NASHVILLE, Tenn. (WKRN) — Essential services in Metro Nashville continue to be open for business. But one in particular, construction, has people asking why?
In Nashville, construction doesn’t seem to be slowing down.
“Construction is considered an essential service and so construction and home repair activity is allowed to continue,” said Metro Council Member for District 6 Brett Withers.
The categorization is in line with other cities and states with Stay-At-Home orders, like New York and San Francisco.
Mayor John Cooper’s Office told News 2, it’s necessary with Nashville’s recovery effort after the March 3 tornado.
It added that properties that have sustained damage, many residential, still require repair for displaced residents.
“Still have some structures that are in such bad shape that need to be demolished and removed because they present different health challenges to the community,” said Withers.
According to the Mayor’s Stay-At-Home order, essential services must adhere to the CDC’s guidance on hand hygiene and social distancing.
“We would encourage construction workers and homeowners to maintain a safe distance of six feet where possible,” said Withers.
But that’s where things get tricky.
“There are so many things about construction when it involves more than one person and you can’t always be physically distant,” said District 19 Council Member Freddie O’Connell.
Withers said the responsibilities of the employees is up to the general contractor.
O’Connell said compliance enforcement is the next question.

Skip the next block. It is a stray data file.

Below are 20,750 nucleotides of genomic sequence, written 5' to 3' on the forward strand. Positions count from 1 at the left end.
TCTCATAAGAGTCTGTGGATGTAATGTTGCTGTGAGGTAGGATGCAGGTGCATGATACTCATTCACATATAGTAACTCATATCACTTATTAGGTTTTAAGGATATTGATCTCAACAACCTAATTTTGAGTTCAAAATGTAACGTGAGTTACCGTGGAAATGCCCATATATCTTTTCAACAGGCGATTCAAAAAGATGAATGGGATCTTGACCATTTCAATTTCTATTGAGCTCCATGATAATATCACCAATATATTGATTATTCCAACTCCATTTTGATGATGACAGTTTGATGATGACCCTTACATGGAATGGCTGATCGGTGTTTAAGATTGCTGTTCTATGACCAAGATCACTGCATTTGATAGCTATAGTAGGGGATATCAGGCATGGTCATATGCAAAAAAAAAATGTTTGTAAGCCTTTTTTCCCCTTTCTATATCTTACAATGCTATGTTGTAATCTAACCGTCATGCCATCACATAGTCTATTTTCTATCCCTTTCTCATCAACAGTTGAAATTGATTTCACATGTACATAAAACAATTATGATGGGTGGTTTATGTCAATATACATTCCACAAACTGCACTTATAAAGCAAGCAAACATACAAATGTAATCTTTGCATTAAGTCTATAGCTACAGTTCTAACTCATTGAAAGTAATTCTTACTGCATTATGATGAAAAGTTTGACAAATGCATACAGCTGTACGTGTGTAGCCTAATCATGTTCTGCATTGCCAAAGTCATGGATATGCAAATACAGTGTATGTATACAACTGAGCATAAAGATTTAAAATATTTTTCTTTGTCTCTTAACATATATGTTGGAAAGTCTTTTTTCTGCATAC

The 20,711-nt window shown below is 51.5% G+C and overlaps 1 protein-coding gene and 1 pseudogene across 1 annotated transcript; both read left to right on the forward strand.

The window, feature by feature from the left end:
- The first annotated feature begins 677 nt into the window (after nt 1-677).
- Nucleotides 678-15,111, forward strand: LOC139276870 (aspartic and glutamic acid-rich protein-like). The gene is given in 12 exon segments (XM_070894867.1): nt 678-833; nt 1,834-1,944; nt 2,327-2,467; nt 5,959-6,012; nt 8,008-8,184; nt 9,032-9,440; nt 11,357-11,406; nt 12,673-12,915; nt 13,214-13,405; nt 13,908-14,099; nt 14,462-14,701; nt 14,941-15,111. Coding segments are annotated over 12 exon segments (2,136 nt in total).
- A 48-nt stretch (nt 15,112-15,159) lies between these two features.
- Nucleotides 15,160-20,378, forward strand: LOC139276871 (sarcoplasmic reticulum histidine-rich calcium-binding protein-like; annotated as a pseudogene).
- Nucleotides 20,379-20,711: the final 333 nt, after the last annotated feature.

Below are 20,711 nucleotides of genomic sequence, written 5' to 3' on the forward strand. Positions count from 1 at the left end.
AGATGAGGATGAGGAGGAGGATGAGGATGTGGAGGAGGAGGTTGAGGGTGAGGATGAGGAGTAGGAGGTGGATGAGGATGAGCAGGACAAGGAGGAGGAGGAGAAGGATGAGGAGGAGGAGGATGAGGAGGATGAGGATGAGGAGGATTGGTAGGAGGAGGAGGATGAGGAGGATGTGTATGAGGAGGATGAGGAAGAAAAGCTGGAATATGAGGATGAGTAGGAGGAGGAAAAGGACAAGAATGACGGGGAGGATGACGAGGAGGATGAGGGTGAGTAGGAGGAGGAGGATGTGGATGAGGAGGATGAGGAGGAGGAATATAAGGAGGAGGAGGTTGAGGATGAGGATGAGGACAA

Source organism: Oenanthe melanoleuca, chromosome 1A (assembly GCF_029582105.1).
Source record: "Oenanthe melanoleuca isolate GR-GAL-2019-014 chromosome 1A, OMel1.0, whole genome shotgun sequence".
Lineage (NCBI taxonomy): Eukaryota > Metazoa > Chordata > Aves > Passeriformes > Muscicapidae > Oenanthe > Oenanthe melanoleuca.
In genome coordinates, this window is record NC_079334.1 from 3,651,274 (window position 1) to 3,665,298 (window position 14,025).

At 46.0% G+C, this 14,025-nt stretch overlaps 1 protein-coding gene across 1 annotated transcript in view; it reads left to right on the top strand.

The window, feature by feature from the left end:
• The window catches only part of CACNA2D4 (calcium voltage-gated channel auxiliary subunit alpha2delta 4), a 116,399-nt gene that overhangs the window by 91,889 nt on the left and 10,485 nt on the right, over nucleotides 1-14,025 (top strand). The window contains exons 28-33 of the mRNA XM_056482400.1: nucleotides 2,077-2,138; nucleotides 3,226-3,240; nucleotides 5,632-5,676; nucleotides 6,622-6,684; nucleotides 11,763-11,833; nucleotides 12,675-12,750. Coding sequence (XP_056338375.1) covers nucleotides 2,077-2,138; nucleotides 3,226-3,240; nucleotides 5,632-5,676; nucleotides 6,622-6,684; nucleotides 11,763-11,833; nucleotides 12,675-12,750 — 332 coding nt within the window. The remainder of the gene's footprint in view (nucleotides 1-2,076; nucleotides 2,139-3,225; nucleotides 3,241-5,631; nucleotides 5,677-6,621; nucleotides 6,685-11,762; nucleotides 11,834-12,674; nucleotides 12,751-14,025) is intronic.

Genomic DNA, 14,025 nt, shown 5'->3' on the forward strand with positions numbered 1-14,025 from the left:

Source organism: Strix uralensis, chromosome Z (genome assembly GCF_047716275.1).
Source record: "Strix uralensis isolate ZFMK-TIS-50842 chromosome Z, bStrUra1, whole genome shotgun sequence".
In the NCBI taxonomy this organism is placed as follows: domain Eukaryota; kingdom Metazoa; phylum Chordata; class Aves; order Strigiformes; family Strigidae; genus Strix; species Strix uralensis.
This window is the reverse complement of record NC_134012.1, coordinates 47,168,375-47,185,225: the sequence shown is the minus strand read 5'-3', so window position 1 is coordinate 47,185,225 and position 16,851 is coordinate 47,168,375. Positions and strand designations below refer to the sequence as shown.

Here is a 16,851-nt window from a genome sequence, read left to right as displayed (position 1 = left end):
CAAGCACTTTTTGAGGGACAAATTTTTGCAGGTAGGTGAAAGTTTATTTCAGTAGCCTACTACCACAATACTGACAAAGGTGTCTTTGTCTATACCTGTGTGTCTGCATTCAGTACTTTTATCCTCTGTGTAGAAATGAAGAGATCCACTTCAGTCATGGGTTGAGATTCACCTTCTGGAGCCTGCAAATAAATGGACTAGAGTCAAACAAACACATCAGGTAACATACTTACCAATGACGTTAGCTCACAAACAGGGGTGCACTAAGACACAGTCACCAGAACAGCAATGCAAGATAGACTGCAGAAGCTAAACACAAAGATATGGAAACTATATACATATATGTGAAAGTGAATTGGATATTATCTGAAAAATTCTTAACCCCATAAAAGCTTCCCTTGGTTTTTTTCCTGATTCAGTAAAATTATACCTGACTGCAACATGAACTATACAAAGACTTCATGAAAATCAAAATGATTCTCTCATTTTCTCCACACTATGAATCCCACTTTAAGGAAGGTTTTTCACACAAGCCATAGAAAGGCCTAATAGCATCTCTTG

“There’s going to be some lines drawn,” said O’Connell. “Basically asking, ‘Have there been any enforcement action to date?'”
If there are egregious violations by businesses and services, Withers recommends contacting the Metro Public Health Department.
The department also has a new coronavirus hotline for questions: 615-862-7777
Most patients with COVID-19 have a mild respiratory illness including fever, cough and shortness of breath. The Tennessee Department of Health strongly encourages Tennesseans to wash your hands often with soap and water and to not touch your eyes, nose or mouth with unwashed hands.
The CDC recommends that for the next 8 weeks, organizers (whether groups or individuals) cancel or postpone in-person events that consist of 10 people or more throughout the United States.
High-risk individuals are defined as adults over 60 years old or people of any age with serious chronic medical conditions such as: Heart disease, diabetes, or lung disease.
The Tennessee Department of Health offers a COVID-19 Public Information Line at 877-857-2945, with information available daily from 10 a.m. to 10 p.m. Central Time.
Stay with News 2 for continuing coverage of the COVID-19 Pandemic.
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